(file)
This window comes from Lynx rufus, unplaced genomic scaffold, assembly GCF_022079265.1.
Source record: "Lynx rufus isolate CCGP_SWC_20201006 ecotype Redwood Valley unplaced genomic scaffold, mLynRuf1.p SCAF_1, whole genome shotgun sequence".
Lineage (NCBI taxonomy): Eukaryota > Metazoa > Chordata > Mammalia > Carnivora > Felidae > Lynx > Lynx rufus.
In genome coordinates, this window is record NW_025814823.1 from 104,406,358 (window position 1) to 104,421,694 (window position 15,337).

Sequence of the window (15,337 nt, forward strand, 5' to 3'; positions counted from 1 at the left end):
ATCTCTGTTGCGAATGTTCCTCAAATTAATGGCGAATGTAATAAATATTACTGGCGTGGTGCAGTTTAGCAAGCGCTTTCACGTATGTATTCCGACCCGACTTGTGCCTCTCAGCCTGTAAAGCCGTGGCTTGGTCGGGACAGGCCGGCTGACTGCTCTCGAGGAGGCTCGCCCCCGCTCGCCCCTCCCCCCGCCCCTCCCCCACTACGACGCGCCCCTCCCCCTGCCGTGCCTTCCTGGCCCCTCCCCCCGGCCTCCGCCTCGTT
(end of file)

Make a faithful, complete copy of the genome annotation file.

This window comes from Lynx rufus, unplaced genomic scaffold, assembly GCF_022079265.1.
Source record: "Lynx rufus isolate CCGP_SWC_20201006 ecotype Redwood Valley unplaced genomic scaffold, mLynRuf1.p SCAF_1, whole genome shotgun sequence".
Lineage (NCBI taxonomy): Eukaryota > Metazoa > Chordata > Mammalia > Carnivora > Felidae > Lynx > Lynx rufus.
In genome coordinates, this window is record NW_025814823.1 from 104,406,358 (window position 1) to 104,421,694 (window position 15,337).

Sequence of the window (15,337 nt, forward strand, 5' to 3'; positions counted from 1 at the left end):
ATCTCTGTTGCGAATGTTCCTCAAATTAATGGCGAATGTAATAAATATTACTGGCGTGGTGCAGTTTAGCAAGCGCTTTCACGTATGTATTCCGACCCGACTTGTGCCTCTCAGCCTGTAAAGCCGTGGCTTGGTCGGGACAGGCCGGCTGACTGCTCTCGAGGAGGCTCGCCCCCGCTCGCCCCTCCCCCCGCCCCTCCCCCACTACGACGCGCCCCTCCCCCTGCCGTGCCTTCCTGGCCCCTCCCCCCGGCCTCCGCCTCGTT